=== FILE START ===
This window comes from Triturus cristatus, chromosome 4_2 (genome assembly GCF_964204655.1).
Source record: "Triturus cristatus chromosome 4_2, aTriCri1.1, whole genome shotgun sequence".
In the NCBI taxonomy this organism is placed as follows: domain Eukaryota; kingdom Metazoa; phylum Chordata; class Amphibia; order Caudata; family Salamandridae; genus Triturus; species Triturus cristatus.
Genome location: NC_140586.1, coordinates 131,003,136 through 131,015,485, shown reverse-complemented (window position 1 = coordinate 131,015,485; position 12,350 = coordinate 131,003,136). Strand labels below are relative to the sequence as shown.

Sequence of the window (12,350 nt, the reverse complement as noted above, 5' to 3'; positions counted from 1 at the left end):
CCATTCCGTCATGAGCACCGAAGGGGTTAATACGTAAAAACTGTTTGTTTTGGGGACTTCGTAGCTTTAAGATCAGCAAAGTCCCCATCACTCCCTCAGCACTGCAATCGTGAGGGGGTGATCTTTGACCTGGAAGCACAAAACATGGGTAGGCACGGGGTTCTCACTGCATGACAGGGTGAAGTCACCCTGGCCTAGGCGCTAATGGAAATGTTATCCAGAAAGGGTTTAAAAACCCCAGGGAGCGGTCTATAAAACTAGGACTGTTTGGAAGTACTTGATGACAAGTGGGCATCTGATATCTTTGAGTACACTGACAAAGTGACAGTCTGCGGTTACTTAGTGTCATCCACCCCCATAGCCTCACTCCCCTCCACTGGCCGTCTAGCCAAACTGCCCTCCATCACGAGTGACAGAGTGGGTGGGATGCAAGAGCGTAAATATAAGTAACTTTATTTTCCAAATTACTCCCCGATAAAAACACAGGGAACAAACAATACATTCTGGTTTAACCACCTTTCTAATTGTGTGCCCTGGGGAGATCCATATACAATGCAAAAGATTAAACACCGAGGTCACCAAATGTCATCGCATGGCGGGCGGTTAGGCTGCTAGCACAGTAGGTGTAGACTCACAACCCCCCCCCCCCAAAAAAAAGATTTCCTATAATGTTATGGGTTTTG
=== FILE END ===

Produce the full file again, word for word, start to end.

This window comes from Triturus cristatus, chromosome 4_2 (genome assembly GCF_964204655.1).
Source record: "Triturus cristatus chromosome 4_2, aTriCri1.1, whole genome shotgun sequence".
In the NCBI taxonomy this organism is placed as follows: domain Eukaryota; kingdom Metazoa; phylum Chordata; class Amphibia; order Caudata; family Salamandridae; genus Triturus; species Triturus cristatus.
Genome location: NC_140586.1, coordinates 131,003,136 through 131,015,485, shown reverse-complemented (window position 1 = coordinate 131,015,485; position 12,350 = coordinate 131,003,136). Strand labels below are relative to the sequence as shown.

Sequence of the window (12,350 nt, the reverse complement as noted above, 5' to 3'; positions counted from 1 at the left end):
CCATTCCGTCATGAGCACCGAAGGGGTTAATACGTAAAAACTGTTTGTTTTGGGGACTTCGTAGCTTTAAGATCAGCAAAGTCCCCATCACTCCCTCAGCACTGCAATCGTGAGGGGGTGATCTTTGACCTGGAAGCACAAAACATGGGTAGGCACGGGGTTCTCACTGCATGACAGGGTGAAGTCACCCTGGCCTAGGCGCTAATGGAAATGTTATCCAGAAAGGGTTTAAAAACCCCAGGGAGCGGTCTATAAAACTAGGACTGTTTGGAAGTACTTGATGACAAGTGGGCATCTGATATCTTTGAGTACACTGACAAAGTGACAGTCTGCGGTTACTTAGTGTCATCCACCCCCATAGCCTCACTCCCCTCCACTGGCCGTCTAGCCAAACTGCCCTCCATCACGAGTGACAGAGTGGGTGGGATGCAAGAGCGTAAATATAAGTAACTTTATTTTCCAAATTACTCCCCGATAAAAACACAGGGAACAAACAATACATTCTGGTTTAACCACCTTTCTAATTGTGTGCCCTGGGGAGATCCATATACAATGCAAAAGATTAAACACCGAGGTCACCAAATGTCATCGCATGGCGGGCGGTTAGGCTGCTAGCACAGTAGGTGTAGACTCACAACCCCCCCCCCCCAAAAAAAAGATTTCCTATAATGTTATGGGTTTTG